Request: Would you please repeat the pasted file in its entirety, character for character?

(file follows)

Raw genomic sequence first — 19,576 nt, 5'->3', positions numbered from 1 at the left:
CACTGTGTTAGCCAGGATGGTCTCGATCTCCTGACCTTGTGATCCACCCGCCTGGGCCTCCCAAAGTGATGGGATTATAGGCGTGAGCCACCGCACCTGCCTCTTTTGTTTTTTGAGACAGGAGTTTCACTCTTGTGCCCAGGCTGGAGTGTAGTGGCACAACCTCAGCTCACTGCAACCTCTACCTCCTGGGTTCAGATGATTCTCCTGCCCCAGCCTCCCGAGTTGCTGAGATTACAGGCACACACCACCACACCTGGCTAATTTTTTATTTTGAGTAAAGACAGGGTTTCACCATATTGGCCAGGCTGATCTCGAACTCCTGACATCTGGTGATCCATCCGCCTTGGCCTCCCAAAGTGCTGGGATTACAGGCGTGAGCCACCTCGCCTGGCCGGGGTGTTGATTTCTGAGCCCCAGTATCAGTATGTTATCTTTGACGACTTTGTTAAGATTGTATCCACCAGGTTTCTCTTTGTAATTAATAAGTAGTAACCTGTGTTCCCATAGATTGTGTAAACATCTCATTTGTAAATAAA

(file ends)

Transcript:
Raw genomic sequence first — 19,576 nt, 5'->3', positions numbered from 1 at the left:
CACTGTGTTAGCCAGGATGGTCTCGATCTCCTGACCTTGTGATCCACCCGCCTGGGCCTCCCAAAGTGATGGGATTATAGGCGTGAGCCACCGCACCTGCCTCTTTTGTTTTTTGAGACAGGAGTTTCACTCTTGTGCCCAGGCTGGAGTGTAGTGGCACAACCTCAGCTCACTGCAACCTCTACCTCCTGGGTTCAGATGATTCTCCTGCCCCAGCCTCCCGAGTTGCTGAGATTACAGGCACACACCACCACACCTGGCTAATTTTTTATTTTGAGTAAAGACAGGGTTTCACCATATTGGCCAGGCTGATCTCGAACTCCTGACATCTGGTGATCCATCCGCCTTGGCCTCCCAAAGTGCTGGGATTACAGGCGTGAGCCACCTCGCCTGGCCGGGGTGTTGATTTCTGAGCCCCAGTATCAGTATGTTATCTTTGACGACTTTGTTAAGATTGTATCCACCAGGTTTCTCTTTGTAATTAATAAGTAGTAACCTGTGTTCCCATAGATTGTGTAAACATCTCATTTGTAAATAAA